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Texas Catholics Protest Vatican’s “Misuse of Power”

May 9, 2012

SAN JUAN, Texas - Catholic nuns in Texas and around the nation held public demonstrations Tuesday night against what they call the Vatican's "misuse of power."

Tuesday night vigils will continue each week in May. On May 29, the Leadership Conference of Women Religious - which represents most U.S. nuns - will begin deliberating its next steps after last month's decision by Rome to tighten its grip on the conference. The church says nuns have been drifting away from established doctrine.

While nuns mainly want to help the needy, says Sister Moira Kenny of the Sisters of Mercy of the Americas, the church seems more interested in enforcing its rules and preserving its power structures.

"Bishops try to say it's more important to talk against abortion than it is to feed the hungry and educate children, but we have to respect the mandates of the Gospel: helping the poor and the people that Jesus reached out to."

While the current fallout mirrors today's political debates over health care and women's issues, Kenny - an organizer of the San Juan vigil - says there's also deep frustration among nuns that the church refuses to consider ordaining women at a time when there's a shortage of priests.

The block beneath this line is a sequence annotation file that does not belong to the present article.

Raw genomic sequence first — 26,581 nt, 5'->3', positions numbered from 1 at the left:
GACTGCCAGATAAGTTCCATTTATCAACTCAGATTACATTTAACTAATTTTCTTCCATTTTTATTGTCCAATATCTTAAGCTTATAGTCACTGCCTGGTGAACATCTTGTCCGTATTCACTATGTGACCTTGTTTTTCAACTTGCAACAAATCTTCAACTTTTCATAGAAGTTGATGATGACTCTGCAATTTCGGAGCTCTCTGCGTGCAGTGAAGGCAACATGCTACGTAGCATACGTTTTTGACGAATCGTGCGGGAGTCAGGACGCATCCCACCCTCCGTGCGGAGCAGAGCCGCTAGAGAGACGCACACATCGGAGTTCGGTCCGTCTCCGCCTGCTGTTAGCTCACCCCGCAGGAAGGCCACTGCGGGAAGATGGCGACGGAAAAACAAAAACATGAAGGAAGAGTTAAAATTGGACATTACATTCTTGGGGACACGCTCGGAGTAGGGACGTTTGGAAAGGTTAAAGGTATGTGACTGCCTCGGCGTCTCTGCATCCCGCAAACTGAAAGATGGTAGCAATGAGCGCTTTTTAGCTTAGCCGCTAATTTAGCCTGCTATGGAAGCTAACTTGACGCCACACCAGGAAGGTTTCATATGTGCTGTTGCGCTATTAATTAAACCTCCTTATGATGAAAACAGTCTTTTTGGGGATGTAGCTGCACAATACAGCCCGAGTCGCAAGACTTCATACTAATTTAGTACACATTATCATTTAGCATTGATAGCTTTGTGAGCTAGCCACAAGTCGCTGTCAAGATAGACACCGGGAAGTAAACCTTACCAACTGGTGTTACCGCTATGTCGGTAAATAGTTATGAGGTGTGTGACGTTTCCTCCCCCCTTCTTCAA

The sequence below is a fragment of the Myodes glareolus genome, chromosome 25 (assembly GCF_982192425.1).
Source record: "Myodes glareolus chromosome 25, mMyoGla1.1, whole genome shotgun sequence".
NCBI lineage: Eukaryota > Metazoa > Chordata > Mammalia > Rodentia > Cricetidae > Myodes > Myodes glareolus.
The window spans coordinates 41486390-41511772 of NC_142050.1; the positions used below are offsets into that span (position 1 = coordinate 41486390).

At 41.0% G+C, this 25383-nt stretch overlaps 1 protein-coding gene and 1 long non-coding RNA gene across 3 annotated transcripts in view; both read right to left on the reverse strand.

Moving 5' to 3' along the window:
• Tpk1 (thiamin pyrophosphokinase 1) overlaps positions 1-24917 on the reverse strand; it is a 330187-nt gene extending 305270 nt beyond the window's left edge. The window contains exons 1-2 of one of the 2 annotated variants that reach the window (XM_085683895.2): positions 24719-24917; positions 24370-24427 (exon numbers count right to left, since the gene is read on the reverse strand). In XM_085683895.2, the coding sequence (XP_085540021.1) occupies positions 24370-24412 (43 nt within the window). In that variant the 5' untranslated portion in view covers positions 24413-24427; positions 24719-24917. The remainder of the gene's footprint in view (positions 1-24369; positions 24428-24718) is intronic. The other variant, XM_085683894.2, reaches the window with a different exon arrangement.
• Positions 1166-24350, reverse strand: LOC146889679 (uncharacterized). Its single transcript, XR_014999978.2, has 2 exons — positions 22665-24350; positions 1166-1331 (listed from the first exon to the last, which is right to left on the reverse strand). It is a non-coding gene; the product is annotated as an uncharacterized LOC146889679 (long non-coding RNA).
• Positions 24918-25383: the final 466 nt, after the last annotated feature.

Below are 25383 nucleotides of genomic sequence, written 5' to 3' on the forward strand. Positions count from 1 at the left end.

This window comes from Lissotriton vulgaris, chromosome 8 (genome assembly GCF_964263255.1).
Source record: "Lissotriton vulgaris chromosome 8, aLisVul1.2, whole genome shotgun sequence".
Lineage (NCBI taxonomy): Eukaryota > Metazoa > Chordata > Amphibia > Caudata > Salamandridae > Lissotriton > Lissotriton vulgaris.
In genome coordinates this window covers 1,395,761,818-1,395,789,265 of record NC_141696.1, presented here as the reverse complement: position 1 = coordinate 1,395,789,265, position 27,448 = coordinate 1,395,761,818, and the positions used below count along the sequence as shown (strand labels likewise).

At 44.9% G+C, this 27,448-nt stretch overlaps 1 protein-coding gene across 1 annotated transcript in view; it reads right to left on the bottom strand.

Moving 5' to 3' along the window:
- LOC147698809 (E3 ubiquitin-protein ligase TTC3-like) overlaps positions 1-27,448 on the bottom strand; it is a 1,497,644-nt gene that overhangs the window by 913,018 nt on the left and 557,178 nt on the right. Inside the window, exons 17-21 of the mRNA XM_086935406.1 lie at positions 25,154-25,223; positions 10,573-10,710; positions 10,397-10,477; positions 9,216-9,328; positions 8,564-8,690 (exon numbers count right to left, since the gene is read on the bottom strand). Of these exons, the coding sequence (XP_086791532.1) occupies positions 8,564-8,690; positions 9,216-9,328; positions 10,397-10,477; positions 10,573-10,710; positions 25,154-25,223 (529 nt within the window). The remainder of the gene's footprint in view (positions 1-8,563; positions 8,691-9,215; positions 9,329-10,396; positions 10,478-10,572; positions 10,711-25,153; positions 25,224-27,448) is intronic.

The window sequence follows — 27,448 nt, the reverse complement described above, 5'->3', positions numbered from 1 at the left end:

Some nuns predict the Leadership Conference of Women Religious eventually will declare independence from the Vatican. Dominican Sister Maureen Gallagher says women in the church long have been dealing with discrimination, adding that women's ministries typically receive very little financial support.

"Catholic women were walking away because they could no longer stay in a church that was oppressing them."

The Second Vatican Council in 1960 allowed nuns to focus more on social-justice issues, but the Vatican has been investigating whether faith and doctrine are being ignored. Many nuns openly supported the Obama health-reform plan, while the American bishops opposed it.

Edwina Gately, a poet and founder of Genesis House in Chicago, which helps women move out of lives of prostitution, says she doesn't plan to leave the church, but she will stand up against the Vatican's reprimand.

"For me, being Catholic is a very important dimension of all my activities, and I'm going to stand up for what real Catholocity means. It's universal, it's inclusive, and it goes back to the gospel of Jesus."

Organizers of the Tuesday protests have launched a website called "Nun Justice" which lists vigil sites around the nation and hosts an online petition against the so-called "crackdown" on nuns by the Roman Catholic hierarchy.

More information on the Sisters of Mercy is online at sistersofmercy.org..

Peter Malof, Public News Service - TX